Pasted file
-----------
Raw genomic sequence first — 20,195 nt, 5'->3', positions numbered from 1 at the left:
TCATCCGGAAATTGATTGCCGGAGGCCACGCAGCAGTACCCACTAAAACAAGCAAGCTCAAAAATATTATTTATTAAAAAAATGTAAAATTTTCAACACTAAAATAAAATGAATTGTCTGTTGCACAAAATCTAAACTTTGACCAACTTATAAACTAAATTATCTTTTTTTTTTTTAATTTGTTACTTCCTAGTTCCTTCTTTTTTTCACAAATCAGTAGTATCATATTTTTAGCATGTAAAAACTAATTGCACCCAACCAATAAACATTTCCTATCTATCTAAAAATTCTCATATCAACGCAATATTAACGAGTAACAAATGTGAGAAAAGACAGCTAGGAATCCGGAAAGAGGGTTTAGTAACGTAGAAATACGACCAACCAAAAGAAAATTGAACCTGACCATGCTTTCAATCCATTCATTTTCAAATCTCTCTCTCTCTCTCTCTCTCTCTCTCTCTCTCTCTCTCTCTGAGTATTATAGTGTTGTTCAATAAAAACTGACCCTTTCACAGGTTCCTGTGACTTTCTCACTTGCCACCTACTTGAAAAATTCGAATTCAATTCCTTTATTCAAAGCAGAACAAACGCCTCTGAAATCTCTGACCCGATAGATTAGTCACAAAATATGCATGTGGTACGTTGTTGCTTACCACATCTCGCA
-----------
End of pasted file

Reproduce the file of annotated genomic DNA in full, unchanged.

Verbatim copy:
Raw genomic sequence first — 20,195 nt, 5'->3', positions numbered from 1 at the left:
TCATCCGGAAATTGATTGCCGGAGGCCACGCAGCAGTACCCACTAAAACAAGCAAGCTCAAAAATATTATTTATTAAAAAAATGTAAAATTTTCAACACTAAAATAAAATGAATTGTCTGTTGCACAAAATCTAAACTTTGACCAACTTATAAACTAAATTATCTTTTTTTTTTTTAATTTGTTACTTCCTAGTTCCTTCTTTTTTTCACAAATCAGTAGTATCATATTTTTAGCATGTAAAAACTAATTGCACCCAACCAATAAACATTTCCTATCTATCTAAAAATTCTCATATCAACGCAATATTAACGAGTAACAAATGTGAGAAAAGACAGCTAGGAATCCGGAAAGAGGGTTTAGTAACGTAGAAATACGACCAACCAAAAGAAAATTGAACCTGACCATGCTTTCAATCCATTCATTTTCAAATCTCTCTCTCTCTCTCTCTCTCTCTCTCTCTCTCTCTCTCTCTGAGTATTATAGTGTTGTTCAATAAAAACTGACCCTTTCACAGGTTCCTGTGACTTTCTCACTTGCCACCTACTTGAAAAATTCGAATTCAATTCCTTTATTCAAAGCAGAACAAACGCCTCTGAAATCTCTGACCCGATAGATTAGTCACAAAATATGCATGTGGTACGTTGTTGCTTACCACATCTCGCA